Anytime a welcoming brief includes the phrase “Don’t leave your toiletries out as the baboons will steal them” it seems likely the visit will be special. Unfortunately to my cost I was soon to discover just how special The Gambia is.
The drive from Banjul airport to base at Mandina Lodges in the Makasutu Forest had apart from a few suicidal goats playing chicken with the speeding vehicles been relatively uneventful. However passing the often colourfully dressed locals working or relaxing outside the ramshackle, concrete shacks which line the road and observing possibly hundreds of goats eating from improvised troughs of large tyres it was clear this would be a memorable visit to The Gambia long before arriving at our accommodation. The culture already appeared fascinating.
On the rough track into the Makasutu cultural region the taxi required to negotiate playing children, many wearing football shirts representing almost every major club in Europe. They were often in small groups, the narrow track providing an improvised football pitch while a few filled plastic bottles with water from tapped wells.
The taxi passed colourfully painted walls surrounding first a Dutch sponsored school and later the Cultural Centre where local residents sell hand carved wooden figurines in teak or mahogany and some items of rudimentary pottery.
After passing the Cultural Centre the driver paused to allow us to take some photographs of a troop of baboons. They seemed preoccupied with eating and barely paid us any attention provided we didn’t risk getting too close. Maybe the perpetrator of the crime which was to follow was among this band of mischievous monkeys.
A few minutes later we were tumbling out of the taxi with excessively large camera bags and wheelie luggage into the reception area of Mandina. We were then met by Linda the general manager who was to utter the prophetic warning phrase mentioned earlier.
Despite lacking a number of home comforts it didn’t take long to feel completely at ease and disconnecting from the outside world was beginning to seem quite appealing. It’s amazing how a floating lodge in a mangrove swamp can make even the most ardent social media geek forget the woes of being in an internet black hole.
The rest of the day involved exploring the area, getting excited about iridescent blue winged kingfishers hurtling into the mangrove and making friends with the many cats and dogs which call Mandina home. Soon after enjoying an excellent evening meal and a few local beers three weary travellers retired to their respective beds.
It was the following morning that the baboons demonstrated that I should pay more attention to reception briefings. Having woken up early to photograph the sunrise it was disappointing to discover a hazy and nondescript dawn that day. However remaining optimistic I decided to persevere and see if a few decent images were possible.
Leaving the camera on a chair a couple of feet from the edge of the veranda I went inside to retrieve a tripod and timer. Less than 30 seconds later there seemed some commotion from outside, and possibly a splash but definitely the sound of something running away. It’s unlikely I’ve moved as fast as at that moment since being half my age, and current weight, but by the time I was back at the chair the camera was missing.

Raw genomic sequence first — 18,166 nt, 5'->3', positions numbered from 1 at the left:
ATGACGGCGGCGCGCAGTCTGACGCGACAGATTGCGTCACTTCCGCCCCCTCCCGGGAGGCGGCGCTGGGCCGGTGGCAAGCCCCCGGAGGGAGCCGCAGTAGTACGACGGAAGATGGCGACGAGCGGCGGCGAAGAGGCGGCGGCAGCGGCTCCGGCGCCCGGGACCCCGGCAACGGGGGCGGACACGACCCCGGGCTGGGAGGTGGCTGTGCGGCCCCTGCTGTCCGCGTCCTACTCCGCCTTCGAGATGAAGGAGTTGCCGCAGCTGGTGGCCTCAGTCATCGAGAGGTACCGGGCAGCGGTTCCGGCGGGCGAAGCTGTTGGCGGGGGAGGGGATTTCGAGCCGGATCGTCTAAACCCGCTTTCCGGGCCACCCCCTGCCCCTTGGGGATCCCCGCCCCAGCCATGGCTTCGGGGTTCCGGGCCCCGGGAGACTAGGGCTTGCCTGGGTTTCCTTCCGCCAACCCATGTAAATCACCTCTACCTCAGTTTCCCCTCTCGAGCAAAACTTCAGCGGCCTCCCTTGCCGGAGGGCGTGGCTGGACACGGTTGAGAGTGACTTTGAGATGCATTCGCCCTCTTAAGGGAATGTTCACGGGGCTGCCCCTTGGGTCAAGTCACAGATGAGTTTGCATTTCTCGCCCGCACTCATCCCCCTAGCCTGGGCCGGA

My first thought was that a baboon must have picked it up and run off with it but as I made my way along the veranda there was a flashing red light at the bottom of the mangrove. My heart immediately sank as it was obviously the camera, despite throwing on some shorts and jumping in it wasn’t retrievable. The lodge is the furthest one along and the water there is the deepest.
This wasn’t the memorable start to the trip I’d been hoping for!
Explaining the incident to the rest of my colleagues, and lodge staff was met with a mixture of sympathy, and disbelief. Some even suggesting I’d tripped and dropped the camera into the drink. It’s a good job none of them are insurance assessors! They don’t appreciate my photographic equipment preservation instincts. If I’d fallen in it would have been like the “Lady of the Lake” holding Excalibur above the surface.
The initial expressions of solidarity and regret were soon replaced with jokes. When any baboon waltzed into view, apparently it might be the Henri Cartier-Bresson of the primate world. Possibly prepared to let me use some images on this site if asked politely.
At least when later we eventually managed to fish the camera out of the water the “oh look Iain, that baboon has a camera just like yours” jokes came to an abrupt end! To be fair the team did rally to my support and allow me to use their cameras on several occasions, enabling me to produce some images.
The perpetrator’s identity remains unknown, as I didn’t see any Canon sponsored baboons at anytime during my stay. They did make their presence felt however with some raucous protesting when things seemed a little too peaceful. There are a couple of likely suspects in the shots included here, so if anybody recognises these primates please inform Crimestoppers. Do not attempt to approach them yourselves however they could be armed ……. with a camera!